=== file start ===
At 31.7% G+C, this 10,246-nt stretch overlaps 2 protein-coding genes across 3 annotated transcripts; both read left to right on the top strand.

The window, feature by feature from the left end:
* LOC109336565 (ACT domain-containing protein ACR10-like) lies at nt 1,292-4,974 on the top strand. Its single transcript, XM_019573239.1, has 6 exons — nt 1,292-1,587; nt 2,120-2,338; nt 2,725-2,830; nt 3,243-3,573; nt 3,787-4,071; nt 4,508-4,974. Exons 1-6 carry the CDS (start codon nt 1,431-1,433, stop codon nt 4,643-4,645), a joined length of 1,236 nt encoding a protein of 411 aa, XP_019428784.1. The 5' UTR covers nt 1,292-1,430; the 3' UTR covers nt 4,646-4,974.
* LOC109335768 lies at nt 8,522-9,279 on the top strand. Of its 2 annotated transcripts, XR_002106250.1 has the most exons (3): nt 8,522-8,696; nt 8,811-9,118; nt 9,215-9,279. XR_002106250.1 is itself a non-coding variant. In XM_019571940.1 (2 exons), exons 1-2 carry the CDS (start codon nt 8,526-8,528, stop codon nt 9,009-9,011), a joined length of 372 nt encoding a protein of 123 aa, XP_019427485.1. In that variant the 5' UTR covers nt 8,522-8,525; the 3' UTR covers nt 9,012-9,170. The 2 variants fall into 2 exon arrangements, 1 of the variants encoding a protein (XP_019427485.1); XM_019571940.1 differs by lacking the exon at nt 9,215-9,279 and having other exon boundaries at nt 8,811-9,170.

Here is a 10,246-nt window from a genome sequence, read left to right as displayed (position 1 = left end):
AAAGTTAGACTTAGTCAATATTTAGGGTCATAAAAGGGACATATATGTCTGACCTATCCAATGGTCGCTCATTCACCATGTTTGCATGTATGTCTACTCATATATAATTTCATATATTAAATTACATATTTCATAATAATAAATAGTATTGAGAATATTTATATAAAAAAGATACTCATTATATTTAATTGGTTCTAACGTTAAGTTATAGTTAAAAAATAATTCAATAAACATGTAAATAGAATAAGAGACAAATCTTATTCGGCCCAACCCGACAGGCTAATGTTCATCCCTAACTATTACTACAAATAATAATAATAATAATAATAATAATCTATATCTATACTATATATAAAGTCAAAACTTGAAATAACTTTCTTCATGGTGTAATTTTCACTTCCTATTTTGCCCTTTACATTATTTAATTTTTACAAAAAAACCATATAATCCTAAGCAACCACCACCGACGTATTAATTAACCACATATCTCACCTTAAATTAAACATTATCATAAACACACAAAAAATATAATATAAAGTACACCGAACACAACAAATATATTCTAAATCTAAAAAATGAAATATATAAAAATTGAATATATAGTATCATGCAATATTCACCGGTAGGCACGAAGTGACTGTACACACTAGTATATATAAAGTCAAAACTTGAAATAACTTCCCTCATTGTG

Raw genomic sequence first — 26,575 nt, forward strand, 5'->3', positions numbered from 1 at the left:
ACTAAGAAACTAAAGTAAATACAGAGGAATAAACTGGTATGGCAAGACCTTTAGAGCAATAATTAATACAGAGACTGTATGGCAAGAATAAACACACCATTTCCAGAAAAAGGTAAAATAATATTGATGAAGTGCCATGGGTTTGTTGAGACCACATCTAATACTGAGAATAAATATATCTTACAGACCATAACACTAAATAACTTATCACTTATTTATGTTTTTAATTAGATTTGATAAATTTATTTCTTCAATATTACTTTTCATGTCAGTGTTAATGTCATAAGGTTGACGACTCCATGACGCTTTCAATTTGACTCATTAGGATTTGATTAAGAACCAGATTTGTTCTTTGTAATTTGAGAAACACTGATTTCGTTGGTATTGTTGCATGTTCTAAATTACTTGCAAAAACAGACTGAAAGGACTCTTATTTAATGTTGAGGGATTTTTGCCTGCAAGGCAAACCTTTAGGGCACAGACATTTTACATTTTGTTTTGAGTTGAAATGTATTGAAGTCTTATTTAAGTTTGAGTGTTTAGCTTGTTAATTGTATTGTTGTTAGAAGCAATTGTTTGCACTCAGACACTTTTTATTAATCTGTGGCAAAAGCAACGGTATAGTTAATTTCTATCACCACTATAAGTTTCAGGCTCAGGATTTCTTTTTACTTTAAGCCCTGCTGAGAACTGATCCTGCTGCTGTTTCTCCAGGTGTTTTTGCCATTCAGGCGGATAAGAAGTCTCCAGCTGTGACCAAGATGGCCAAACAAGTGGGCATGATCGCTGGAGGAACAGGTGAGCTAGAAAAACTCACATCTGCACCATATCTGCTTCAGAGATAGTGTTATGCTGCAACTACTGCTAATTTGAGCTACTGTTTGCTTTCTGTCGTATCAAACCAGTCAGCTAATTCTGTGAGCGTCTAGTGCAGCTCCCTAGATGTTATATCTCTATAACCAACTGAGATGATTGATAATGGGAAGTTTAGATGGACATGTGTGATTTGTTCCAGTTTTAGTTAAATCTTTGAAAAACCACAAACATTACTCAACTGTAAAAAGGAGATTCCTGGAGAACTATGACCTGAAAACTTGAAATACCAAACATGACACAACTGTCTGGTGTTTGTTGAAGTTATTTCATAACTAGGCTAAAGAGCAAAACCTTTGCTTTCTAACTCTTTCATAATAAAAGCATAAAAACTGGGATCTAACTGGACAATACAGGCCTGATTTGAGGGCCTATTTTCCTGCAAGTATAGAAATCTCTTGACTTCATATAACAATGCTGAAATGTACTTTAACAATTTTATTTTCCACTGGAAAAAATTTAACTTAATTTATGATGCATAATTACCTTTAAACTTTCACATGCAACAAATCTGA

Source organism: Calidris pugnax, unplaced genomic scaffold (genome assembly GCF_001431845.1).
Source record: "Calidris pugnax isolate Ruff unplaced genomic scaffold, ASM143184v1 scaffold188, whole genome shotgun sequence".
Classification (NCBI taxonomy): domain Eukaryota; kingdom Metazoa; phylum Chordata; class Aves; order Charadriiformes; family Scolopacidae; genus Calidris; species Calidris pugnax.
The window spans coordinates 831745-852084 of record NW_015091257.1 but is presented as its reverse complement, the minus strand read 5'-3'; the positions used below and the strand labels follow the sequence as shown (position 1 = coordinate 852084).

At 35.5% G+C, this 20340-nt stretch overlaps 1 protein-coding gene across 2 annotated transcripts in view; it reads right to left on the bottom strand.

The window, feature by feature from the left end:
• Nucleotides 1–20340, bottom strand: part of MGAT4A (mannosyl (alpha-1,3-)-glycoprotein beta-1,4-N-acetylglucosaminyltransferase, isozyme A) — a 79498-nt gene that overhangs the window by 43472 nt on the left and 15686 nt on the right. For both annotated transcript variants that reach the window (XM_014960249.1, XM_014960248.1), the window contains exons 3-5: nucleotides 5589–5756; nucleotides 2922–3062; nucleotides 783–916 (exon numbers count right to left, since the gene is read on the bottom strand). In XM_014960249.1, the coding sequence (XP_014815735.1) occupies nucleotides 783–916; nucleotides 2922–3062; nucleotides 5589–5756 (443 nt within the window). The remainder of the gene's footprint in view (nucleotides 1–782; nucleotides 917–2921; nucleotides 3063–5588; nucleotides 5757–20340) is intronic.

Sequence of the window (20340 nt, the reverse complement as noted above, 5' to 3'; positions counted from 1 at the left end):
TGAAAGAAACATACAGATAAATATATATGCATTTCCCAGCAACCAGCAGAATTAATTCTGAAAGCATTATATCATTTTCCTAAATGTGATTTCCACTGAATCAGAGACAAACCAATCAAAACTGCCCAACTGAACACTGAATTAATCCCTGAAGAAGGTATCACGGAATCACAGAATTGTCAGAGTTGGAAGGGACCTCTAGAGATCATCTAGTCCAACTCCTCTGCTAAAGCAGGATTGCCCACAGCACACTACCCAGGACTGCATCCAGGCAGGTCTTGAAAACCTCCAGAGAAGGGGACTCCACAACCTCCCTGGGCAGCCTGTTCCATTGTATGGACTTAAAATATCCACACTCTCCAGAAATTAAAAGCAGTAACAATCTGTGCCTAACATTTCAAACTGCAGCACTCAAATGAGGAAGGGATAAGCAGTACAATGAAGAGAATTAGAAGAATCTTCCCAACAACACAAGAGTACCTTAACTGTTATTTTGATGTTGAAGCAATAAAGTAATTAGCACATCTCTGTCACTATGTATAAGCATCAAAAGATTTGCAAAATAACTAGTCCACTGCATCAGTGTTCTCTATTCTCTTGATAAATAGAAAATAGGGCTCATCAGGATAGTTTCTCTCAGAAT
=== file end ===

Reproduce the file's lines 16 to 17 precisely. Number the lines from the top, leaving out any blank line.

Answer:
Sequence of the window (20340 nt, the reverse complement as noted above, 5' to 3'; positions counted from 1 at the left end):
TGAAAGAAACATACAGATAAATATATATGCATTTCCCAGCAACCAGCAGAATTAATTCTGAAAGCATTATATCATTTTCCTAAATGTGATTTCCACTGAATCAGAGACAAACCAATCAAAACTGCCCAACTGAACACTGAATTAATCCCTGAAGAAGGTATCACGGAATCACAGAATTGTCAGAGTTGGAAGGGACCTCTAGAGATCATCTAGTCCAACTCCTCTGCTAAAGCAGGATTGCCCACAGCACACTACCCAGGACTGCATCCAGGCAGGTCTTGAAAACCTCCAGAGAAGGGGACTCCACAACCTCCCTGGGCAGCCTGTTCCATTGTATGGACTTAAAATATCCACACTCTCCAGAAATTAAAAGCAGTAACAATCTGTGCCTAACATTTCAAACTGCAGCACTCAAATGAGGAAGGGATAAGCAGTACAATGAAGAGAATTAGAAGAATCTTCCCAACAACACAAGAGTACCTTAACTGTTATTTTGATGTTGAAGCAATAAAGTAATTAGCACATCTCTGTCACTATGTATAAGCATCAAAAGATTTGCAAAATAACTAGTCCACTGCATCAGTGTTCTCTATTCTCTTGATAAATAGAAAATAGGGCTCATCAGGATAGTTTCTCTCAGAAT